In the aftermath of the drowning of Rabbi Shlomo Helbrans, leader of the “Jewish Taliban” cult Lev Tahor in Mexico, the ultra-Orthodox press in Israel has been rife with reports regarding the location of his funeral and burial, and speculation as to which member of the cult will succeed him as leader of the reclusive group of 40 families believed to be in a remote southern part of Mexico, weeks after fleeing Guatemala, where they had lived for three years.
One ultra-Orthodox website, Kikar HaShabbat, published a short but disturbing video account of life inside the cult recorded in stealth by a 14-year-old member, describing severe abuse at the hands of men in Lev Tahor.
The blurred video showed only the boy’s hat, chest and sidecurls as he gives his testimony from a bowed position in halting Yiddish. The website bleeped the names of the Lev Tahor members he named.
“I’ve lived in Lev Tahor for 12 and a half years and I want to tell you everything,” the boy says. “I’ve been living in this hell that everyone claims is made up and untrue it is true.
I want to tell you about the things that are happening in Lev Tahor.
“I wrote down on a piece of paper all of the things I want to talk about,” he continues. “Bad things are happening here. First, I want to tell about XXXX.
He is a bad teacher. He does bad things to children.
He hits children, kicks them and does other bad things.”
The boy continues to charge that another member of the group “killed a baby and another man.
He hits and kicks all of the children.” He added that the men he named “undressed me and beat me and kicked me many times.
And did bad things to me many times. At first, I thought they were good Jews. But then I saw they were bad people.”
Another ultra-Orthodox website, B’Hadrei Haredim, published an interview with a Philadelphia rabbi who said he was in touch with two Lev Tahor members in Mexico.
He denied there was abuse in the cult, saying only that they had a “strict regime.” The rabbi told the story of Helbrans’ death, saying that on Friday he was at a river and slipped, hit his head on a rock, was carried away by the current and lost consciousness, and that attempts by his followers to rescue him had been unsuccessful.
The rabbi said Helbrans’ body was recovered by Mexican authorities and examined, but no autopsy was performed.
Fearing that the Israeli government would intervene and bring Helbrans’ body back to Israel, the rabbi said, Lev Tahor members turned to the mayor of Guatemala City, where they had lived previously, asking him to request the release of the body from Mexico for burial in Guatemala.
The rabbi said the entreaties had been successful and that Helbrans had been buried in Guatemala.
The group, the rabbi said, had only crossed the border to Mexico three weeks ago, after three years of living in multiple locations in Guatemala. They left, he said, because they feared apprehension by Israeli authorities.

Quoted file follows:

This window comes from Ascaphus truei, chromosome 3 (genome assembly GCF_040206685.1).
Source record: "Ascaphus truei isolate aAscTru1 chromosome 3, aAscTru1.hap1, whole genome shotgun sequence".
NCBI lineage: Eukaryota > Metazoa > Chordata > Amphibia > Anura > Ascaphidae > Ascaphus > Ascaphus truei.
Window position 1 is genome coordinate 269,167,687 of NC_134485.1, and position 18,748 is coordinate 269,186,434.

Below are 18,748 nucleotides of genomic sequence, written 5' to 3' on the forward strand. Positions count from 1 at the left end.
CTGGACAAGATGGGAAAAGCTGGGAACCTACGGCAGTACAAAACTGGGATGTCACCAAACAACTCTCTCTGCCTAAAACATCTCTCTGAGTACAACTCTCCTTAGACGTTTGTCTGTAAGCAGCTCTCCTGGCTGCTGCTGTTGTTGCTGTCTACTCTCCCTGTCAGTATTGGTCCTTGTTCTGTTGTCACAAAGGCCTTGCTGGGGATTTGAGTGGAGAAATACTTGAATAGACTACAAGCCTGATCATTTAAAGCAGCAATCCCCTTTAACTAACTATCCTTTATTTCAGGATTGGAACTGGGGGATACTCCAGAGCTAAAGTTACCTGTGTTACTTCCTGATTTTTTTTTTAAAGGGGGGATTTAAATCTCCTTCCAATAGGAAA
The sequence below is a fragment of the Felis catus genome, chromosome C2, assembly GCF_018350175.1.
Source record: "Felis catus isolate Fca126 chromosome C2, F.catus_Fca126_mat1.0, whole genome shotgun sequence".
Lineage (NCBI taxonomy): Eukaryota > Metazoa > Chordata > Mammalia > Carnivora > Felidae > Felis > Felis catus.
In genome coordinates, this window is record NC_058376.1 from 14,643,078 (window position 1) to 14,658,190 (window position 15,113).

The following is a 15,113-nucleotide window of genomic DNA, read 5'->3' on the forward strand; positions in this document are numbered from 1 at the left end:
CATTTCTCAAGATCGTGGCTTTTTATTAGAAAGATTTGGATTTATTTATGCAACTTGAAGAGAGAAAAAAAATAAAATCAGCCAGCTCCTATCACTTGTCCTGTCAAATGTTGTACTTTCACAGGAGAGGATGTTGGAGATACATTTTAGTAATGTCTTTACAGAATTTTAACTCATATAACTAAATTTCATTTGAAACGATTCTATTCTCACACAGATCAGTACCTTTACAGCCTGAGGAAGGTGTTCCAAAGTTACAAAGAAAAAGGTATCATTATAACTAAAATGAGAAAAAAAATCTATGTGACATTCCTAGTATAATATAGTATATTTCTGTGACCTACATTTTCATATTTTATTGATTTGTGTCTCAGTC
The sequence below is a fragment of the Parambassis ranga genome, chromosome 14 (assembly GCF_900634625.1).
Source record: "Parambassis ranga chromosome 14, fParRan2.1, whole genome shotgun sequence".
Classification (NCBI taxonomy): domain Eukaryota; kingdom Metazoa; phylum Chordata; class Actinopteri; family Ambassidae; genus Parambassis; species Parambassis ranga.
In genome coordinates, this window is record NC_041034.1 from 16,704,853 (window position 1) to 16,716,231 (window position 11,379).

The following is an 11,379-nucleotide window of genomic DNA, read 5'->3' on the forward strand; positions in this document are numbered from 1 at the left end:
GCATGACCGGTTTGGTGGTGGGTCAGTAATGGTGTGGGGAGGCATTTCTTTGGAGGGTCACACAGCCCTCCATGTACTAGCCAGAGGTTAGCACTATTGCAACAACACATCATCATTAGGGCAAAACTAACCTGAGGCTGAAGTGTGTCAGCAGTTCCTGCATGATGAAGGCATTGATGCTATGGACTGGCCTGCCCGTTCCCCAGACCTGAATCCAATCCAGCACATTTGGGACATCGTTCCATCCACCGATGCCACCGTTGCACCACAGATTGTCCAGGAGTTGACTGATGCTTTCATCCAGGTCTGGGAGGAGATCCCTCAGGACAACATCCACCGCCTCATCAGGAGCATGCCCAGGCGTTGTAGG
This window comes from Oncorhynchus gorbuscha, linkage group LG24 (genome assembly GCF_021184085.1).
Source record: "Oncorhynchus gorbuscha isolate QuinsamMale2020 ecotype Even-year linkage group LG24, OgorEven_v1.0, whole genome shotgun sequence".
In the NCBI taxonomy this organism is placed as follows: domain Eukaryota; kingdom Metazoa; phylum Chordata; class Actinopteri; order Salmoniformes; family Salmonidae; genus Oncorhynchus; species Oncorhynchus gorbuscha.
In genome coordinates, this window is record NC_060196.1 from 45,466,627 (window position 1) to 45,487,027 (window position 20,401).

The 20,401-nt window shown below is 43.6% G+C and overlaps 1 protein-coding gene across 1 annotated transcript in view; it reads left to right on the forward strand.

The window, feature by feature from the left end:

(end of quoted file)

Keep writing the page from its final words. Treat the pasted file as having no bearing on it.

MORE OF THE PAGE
Families of Lev Tahor members have been pressuring the Israeli government for years to assist them in repatriating their relatives, claiming they are being drugged and abused, and that underage girls were regularly married off to older men.
The group fled Canada three years ago, after authorities there investigated allegations that Lev Tahor was physically and sexually abusing children, and removed some of them from their homes.
A report in the Yeshiva World News said Helbrans would be succeeded as leader by Rabbi Meir Rosner, reportedly the head of Lev Tahor’s yeshiva.
In a 2014 story on the group in the Canadian press, a former Lev Tahor member charged that Rosner had taken his money, claiming that he wasn’t capable of managing his own finances.
Another story, written the previous year, investigated the cult’s finances, and quoted Rosner vehemently denying that the millions of dollars flowing through the group’s accounts went to line the pockets of its leadership while rank and file members lived in poverty.
Two of Helbrans’ sons are with the group, while a third, Rabbi Natan Helbrans, remained in Canada with a breakaway faction.
This week, an Israeli ultra-Orthodox website in Israel, Haredi 10, reported that Natan Helbrans’ followers were “preparing to crown” him as his father’s successor and invited members of the group in Mexico to abandon the leaders who were at his father’s side and “come to Canada and accept his authority.”
The younger Helbrans said he would rebuild the community on a more “open, normal” and “successful” model that would be less strict and “open it to all those who seek God,” indicating that while the group would remain strictly Orthodox he would do away with the Taliban-style, burka-like black robes worn by women that earned the group its nickname.